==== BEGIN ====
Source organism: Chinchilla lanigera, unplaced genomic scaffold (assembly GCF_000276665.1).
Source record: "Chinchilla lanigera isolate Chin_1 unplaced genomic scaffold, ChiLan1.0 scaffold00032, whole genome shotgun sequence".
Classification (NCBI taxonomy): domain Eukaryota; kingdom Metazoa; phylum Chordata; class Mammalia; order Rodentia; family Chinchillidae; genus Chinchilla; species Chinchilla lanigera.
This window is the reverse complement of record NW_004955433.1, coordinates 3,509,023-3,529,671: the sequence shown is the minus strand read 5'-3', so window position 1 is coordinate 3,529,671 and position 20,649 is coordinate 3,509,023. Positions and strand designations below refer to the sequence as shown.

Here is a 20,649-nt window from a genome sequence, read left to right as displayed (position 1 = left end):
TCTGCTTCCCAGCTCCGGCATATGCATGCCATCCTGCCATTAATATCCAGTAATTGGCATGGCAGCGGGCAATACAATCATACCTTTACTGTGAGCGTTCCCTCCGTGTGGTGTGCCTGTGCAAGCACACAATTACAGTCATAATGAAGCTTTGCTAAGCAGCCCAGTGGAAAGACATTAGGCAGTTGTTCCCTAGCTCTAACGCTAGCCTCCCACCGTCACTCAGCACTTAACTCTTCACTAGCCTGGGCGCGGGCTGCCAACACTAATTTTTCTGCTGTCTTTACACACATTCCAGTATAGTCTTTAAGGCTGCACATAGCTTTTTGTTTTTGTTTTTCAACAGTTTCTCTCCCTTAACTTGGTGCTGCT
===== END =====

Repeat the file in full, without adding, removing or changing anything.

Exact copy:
Source organism: Chinchilla lanigera, unplaced genomic scaffold (assembly GCF_000276665.1).
Source record: "Chinchilla lanigera isolate Chin_1 unplaced genomic scaffold, ChiLan1.0 scaffold00032, whole genome shotgun sequence".
Classification (NCBI taxonomy): domain Eukaryota; kingdom Metazoa; phylum Chordata; class Mammalia; order Rodentia; family Chinchillidae; genus Chinchilla; species Chinchilla lanigera.
This window is the reverse complement of record NW_004955433.1, coordinates 3,509,023-3,529,671: the sequence shown is the minus strand read 5'-3', so window position 1 is coordinate 3,529,671 and position 20,649 is coordinate 3,509,023. Positions and strand designations below refer to the sequence as shown.

Here is a 20,649-nt window from a genome sequence, read left to right as displayed (position 1 = left end):
TCTGCTTCCCAGCTCCGGCATATGCATGCCATCCTGCCATTAATATCCAGTAATTGGCATGGCAGCGGGCAATACAATCATACCTTTACTGTGAGCGTTCCCTCCGTGTGGTGTGCCTGTGCAAGCACACAATTACAGTCATAATGAAGCTTTGCTAAGCAGCCCAGTGGAAAGACATTAGGCAGTTGTTCCCTAGCTCTAACGCTAGCCTCCCACCGTCACTCAGCACTTAACTCTTCACTAGCCTGGGCGCGGGCTGCCAACACTAATTTTTCTGCTGTCTTTACACACATTCCAGTATAGTCTTTAAGGCTGCACATAGCTTTTTGTTTTTGTTTTTCAACAGTTTCTCTCCCTTAACTTGGTGCTGCT